- Understanding a workforce’s socioeconomic background has become increasingly important, yet very few firms measure it: less than 15% according to the FSSC’s 2021 member survey.
- The Social Mobility Commission’s (“SMC”) toolkit provides guidelines on the questions to be asked when collecting socioeconomic background data.
- The FSSC cites an SMC report and Bridge Group report that individuals educated in state schools make up the majority of top performers at law firms but take longer to reach that level than the privately-educated.
The Financial Services Skills Commission (FSSC) was established to work directly with the sector and advocate for innovative collaboration to ensure that businesses have the talent and skills it needs for the future.
2020 research by the Bridge Group found that 9 in 10 senior roles are held by people from higher socioeconomic backgrounds, compared to 1 in 3 across the UK working population.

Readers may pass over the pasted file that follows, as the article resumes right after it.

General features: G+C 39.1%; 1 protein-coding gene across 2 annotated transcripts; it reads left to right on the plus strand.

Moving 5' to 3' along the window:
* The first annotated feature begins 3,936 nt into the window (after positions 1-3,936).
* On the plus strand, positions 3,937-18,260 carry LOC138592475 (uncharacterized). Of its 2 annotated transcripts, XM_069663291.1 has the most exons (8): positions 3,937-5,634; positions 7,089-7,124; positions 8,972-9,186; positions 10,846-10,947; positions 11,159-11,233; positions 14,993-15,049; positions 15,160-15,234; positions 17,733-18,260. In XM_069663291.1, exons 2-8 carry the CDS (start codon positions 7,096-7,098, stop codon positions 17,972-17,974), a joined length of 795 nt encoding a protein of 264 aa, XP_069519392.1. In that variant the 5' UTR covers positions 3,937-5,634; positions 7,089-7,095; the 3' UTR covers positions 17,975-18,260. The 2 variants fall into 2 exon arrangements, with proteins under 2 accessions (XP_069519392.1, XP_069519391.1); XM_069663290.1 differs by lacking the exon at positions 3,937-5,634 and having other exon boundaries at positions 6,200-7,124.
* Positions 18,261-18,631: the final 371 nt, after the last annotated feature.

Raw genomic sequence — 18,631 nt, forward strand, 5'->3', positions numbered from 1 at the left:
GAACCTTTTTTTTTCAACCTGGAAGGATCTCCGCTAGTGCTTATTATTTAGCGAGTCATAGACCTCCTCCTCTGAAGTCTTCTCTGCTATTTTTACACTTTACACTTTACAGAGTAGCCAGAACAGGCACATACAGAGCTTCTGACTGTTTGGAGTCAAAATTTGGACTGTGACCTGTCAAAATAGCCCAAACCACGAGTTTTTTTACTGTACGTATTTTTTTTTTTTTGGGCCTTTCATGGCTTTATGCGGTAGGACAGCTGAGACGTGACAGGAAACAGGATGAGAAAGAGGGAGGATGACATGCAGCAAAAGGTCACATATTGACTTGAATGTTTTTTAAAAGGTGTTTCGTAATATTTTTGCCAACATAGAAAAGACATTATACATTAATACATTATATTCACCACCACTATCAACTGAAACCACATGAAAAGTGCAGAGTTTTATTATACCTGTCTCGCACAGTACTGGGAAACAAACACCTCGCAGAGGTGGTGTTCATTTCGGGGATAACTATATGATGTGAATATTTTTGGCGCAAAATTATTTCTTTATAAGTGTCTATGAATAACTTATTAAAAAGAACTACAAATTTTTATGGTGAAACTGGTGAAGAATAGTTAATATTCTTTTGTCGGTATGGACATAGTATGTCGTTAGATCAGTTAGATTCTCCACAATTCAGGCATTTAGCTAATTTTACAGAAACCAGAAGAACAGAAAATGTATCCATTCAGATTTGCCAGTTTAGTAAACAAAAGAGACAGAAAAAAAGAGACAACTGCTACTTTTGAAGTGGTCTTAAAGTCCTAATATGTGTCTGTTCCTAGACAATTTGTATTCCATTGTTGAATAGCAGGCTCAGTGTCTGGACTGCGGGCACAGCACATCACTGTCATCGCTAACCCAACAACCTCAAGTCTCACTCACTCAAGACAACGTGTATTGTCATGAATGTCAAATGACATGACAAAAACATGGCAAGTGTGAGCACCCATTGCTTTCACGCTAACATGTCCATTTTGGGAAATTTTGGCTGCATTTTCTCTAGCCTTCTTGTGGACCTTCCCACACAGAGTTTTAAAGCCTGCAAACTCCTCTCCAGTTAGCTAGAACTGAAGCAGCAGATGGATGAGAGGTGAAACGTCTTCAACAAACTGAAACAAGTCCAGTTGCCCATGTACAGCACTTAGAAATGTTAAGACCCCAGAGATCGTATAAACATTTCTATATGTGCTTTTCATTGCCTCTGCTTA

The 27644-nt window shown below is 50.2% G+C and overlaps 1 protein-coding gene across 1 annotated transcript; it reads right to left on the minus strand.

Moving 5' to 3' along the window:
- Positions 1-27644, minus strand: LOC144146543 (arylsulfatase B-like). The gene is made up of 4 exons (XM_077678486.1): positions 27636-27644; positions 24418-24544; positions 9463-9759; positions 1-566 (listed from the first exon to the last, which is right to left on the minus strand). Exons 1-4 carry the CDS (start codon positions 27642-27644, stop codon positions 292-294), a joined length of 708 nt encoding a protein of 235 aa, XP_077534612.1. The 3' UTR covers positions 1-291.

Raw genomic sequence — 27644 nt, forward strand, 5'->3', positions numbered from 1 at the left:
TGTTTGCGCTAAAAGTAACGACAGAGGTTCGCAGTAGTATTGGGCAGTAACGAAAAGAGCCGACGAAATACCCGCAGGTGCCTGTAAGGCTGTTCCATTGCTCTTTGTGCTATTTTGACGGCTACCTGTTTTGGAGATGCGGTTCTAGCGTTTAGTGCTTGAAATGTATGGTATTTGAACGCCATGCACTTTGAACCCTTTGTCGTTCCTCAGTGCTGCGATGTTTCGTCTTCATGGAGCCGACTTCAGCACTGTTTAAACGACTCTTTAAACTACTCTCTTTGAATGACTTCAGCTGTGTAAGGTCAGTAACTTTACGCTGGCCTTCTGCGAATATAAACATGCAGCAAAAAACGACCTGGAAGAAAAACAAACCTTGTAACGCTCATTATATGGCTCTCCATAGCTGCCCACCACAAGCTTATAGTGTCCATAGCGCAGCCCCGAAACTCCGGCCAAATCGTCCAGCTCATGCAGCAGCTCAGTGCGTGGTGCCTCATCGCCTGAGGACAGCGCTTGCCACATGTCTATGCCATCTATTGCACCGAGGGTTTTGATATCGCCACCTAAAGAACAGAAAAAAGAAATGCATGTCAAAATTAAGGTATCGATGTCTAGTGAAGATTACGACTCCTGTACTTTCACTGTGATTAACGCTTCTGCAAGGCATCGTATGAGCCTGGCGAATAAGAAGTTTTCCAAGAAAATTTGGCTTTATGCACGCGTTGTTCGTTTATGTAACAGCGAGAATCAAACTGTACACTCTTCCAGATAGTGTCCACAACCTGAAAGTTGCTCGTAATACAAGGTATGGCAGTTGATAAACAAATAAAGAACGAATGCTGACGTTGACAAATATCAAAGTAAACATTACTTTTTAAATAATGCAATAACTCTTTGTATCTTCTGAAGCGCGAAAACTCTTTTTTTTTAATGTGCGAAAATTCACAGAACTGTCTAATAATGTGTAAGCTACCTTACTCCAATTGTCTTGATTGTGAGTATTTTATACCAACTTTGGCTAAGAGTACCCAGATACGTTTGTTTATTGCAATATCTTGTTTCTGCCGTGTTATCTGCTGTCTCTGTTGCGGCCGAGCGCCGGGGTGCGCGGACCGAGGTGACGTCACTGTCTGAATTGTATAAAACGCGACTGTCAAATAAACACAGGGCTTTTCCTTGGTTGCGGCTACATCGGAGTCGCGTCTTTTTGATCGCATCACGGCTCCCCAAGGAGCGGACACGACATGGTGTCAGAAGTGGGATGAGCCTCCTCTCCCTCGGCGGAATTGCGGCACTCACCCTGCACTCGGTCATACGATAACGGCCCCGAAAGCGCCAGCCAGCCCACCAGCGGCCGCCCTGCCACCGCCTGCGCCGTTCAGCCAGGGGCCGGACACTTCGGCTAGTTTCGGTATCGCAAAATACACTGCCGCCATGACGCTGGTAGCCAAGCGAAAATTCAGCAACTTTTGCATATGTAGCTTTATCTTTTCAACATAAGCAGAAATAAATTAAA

What does this mean for the FS and other industries?
In the FSSC’s view:
“There are clear business and societal cases for [analysing workforce socioeconomic diversity] including the potential impacts on the diversity of thought, inclusivity within organisations and firms’ ability to attract, retain and progress talent ...
... employees from a lower socioeconomic background progress 25% slower than peers without any difference in job performance. This slowing of progression rises to 32% for employees who also identify as Black.”
Yet the issue is not simply about recruitment:
“employees from a lower socioeconomic background reported [being] ‘exhausted’ by conforming to dominant cultures which impacted on their individual performances...”.
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